A No 10 source said: “The tax return shows that a considerable amount of capital gains tax is being paid.”

Sunak’s tax affairs came to prominence last summer, when it emerged his wife, Akshata Murty, had saved millions on her UK tax bill by claiming non-dom status while her husband was chancellor. Murty gave up her non-dom status last year.

The prime minister had promised for months to release his tax returns, eventually deciding to release a three-page summary of them on Wednesday, in the middle of the testimony by the former PM Boris Johnson to a parliamentary committee investigating Partygate.

The timing of the release triggered accusations that the prime minister was shying away from scrutiny. The fact that the vast majority of his earnings came in the form of capital gains has refocused attention on CGT policy.

The Labour leader, Keir Starmer, said on Thursday: “I do think there’s a wider point about choices here. The choices they’ve made on tax and the tax system are obvious. They always go after working people; just look at the last 12 months.”

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Starmer also announced he would give up the unique tax perk he received as director of public prosecutions if Labour won the next election.

Starmer was given a bespoke pension that would have meant he did not have to pay tax on contributions above the lifetime tax-free limit, under an arrangement that had also been made for DPPs before him. Labour has promised to restore the lifetime limit after it was scrapped at last week’s budget, but the Labour leader was accused of hypocrisy after his own pension arrangements were revealed.

On Thursday, Starmer confirmed he would give up the carve-out if he became prime minister. He said: “When we reverse that change the government put in place last week I will be included within that, whatever changes are needed within legislation or anything else.

“I’m very happy to be – and will be – in the same position as everybody else in this country.”

Tom McPhail, a pensions expert at financial consultancy the Lang Cat, estimated Starmer’s decision could end up costing him tens of thousands of pounds more in tax payments until his retirement.

Boris Johnson claimed No 10 drinks party was for official who didn’t leave until month later

Boris Johnson has been urged to correct his Partygate inquiry testimony after he was found to have claimed a No 10 party marked the exit of the top civil servant who did not resign until a month later.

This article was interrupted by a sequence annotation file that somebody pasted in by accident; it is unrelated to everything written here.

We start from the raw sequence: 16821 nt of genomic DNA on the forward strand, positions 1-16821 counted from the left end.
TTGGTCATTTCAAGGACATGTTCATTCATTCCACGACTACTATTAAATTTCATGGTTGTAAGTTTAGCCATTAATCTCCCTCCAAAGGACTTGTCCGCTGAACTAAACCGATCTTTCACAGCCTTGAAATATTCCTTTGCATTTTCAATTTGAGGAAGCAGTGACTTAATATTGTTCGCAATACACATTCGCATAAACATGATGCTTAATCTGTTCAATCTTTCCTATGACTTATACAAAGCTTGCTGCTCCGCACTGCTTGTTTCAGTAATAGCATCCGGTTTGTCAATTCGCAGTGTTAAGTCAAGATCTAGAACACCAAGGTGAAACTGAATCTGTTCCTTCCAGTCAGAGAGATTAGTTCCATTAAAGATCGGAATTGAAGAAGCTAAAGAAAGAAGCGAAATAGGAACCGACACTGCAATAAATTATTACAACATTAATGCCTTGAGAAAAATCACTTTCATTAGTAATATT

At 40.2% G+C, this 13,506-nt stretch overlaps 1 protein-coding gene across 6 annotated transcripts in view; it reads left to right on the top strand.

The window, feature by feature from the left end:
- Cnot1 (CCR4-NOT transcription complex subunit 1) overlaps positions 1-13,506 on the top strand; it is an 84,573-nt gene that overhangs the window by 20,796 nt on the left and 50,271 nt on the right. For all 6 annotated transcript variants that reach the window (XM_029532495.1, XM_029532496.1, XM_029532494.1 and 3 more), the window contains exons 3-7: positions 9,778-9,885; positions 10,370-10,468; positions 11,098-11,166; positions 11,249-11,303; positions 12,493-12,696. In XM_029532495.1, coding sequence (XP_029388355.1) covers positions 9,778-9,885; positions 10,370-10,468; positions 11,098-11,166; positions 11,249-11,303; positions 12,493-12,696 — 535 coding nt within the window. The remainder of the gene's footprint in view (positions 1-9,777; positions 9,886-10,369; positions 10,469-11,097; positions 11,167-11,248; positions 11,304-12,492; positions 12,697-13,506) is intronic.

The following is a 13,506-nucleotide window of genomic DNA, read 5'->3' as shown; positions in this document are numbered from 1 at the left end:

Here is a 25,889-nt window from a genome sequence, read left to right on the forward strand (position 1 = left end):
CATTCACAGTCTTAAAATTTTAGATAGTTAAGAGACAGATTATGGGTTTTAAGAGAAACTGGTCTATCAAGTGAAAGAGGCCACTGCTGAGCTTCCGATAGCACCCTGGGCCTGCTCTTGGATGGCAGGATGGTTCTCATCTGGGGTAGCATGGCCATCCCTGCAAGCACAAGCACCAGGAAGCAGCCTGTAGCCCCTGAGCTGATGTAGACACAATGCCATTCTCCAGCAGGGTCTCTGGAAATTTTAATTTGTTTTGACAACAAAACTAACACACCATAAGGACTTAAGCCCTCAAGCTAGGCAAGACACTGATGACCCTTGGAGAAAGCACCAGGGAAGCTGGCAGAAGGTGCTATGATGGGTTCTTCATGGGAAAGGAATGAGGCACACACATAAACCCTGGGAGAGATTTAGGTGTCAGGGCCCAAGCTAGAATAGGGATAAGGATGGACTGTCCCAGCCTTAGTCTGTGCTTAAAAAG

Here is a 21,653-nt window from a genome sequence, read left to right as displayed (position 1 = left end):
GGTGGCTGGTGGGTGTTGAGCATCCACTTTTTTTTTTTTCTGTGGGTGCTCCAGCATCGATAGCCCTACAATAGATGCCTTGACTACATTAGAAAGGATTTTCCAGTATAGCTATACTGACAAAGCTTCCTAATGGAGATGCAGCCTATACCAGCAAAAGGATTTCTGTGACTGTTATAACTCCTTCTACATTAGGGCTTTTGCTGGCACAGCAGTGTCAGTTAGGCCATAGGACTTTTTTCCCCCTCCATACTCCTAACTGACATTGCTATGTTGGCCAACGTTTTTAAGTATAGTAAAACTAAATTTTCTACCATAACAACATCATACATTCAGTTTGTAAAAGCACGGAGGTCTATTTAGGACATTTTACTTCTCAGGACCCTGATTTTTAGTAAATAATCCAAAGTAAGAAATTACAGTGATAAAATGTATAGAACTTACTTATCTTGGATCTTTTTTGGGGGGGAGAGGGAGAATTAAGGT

Adam Forrest www.independent.co.uk (Extract)

The former Tory prime minister claimed the notorious “bring your own booze” garden party on 20 May 2020 had been aimed at motivating staff because cabinet secretary Mark Sedwill had quit.

But Mr Sedwill did not resign until 29 June 2020 – more than a month later – revealing he would step down from his top Downing Street role in September.

Claiming the drinks gathering was purely a work event, an angry Mr Johnson told MPs: “People who say we were partying in lockdown simply do not know what they are talking about.

“People who say that that event was a purely social gathering are quite wrong,” the ex-PM said of the garden event – at which Mr Johnson and were seen with staff drinking bottles of wine.

The former PM added: “My purpose there was to thank staff, was to motivate them in what had been a very difficult time – and what was also a very difficult day in which the cabinet secretary had just resigned.”

But Mr Johnson’s former top adviser Dominic Cummings said the “bring your own booze” garden party “had nothing to do with assuring staff after cabinet secretary resignation”.

Mr Cummings said MPs on the cross-party privileges committee would have to write to Mr Johnson “confirming that a resignation in June could not possibly have been his justification for holding an event in May”……

Breaking: Last night’s council meeting to discuss Verita report on Humphreys pulled 

At the eleventh hour!

Despite this, BBC Spotlight featured the story, giving for once, a good summary of the case, pointing out that Humphreys continued as a councillor with access to children, after his arrest in 2016,  until 2019 . He was  then given the honorary title and status of Alderman. A title that is given to councillors who have given “great service”. Although one member of staff knew of the arrest, confidentiality meant that the EDDC safeguarding officer and others were kept in the dark.

The reason given for postponement is that “new evidence” has come to light at the last minute. 

An individual has come forward with  information that, if accurate, could materially affect the conclusions of the report.

The investigation has had to be reopened.

Paul Arnott was interviewed. He expressed disappointment that despite a conviction having been achieved in 2021, we still haven’t got to the bottom of the matter. He explained, the council has tried very hard in the interests of the victims and safeguarding young people and others in East Devon to get a proper  investigation. Yet here we are, he said, at the eleventh hour and the meeting is cancelled.

Paul Arnott waits to find out what this information is.

In the light of this week’s devastating report into the Met Police and the interrogation of a past Prime Minister at the Parliamentary Privilege committee for misleading parliament, candour in public service ought to be the order of the day.

To avoid speculation EDDC needs to explain urgently what is going on. – Owl

Boris Johnson attempted to gaslight us all – but simply fell apart under scrutiny

Never had an emperor worn fewer clothes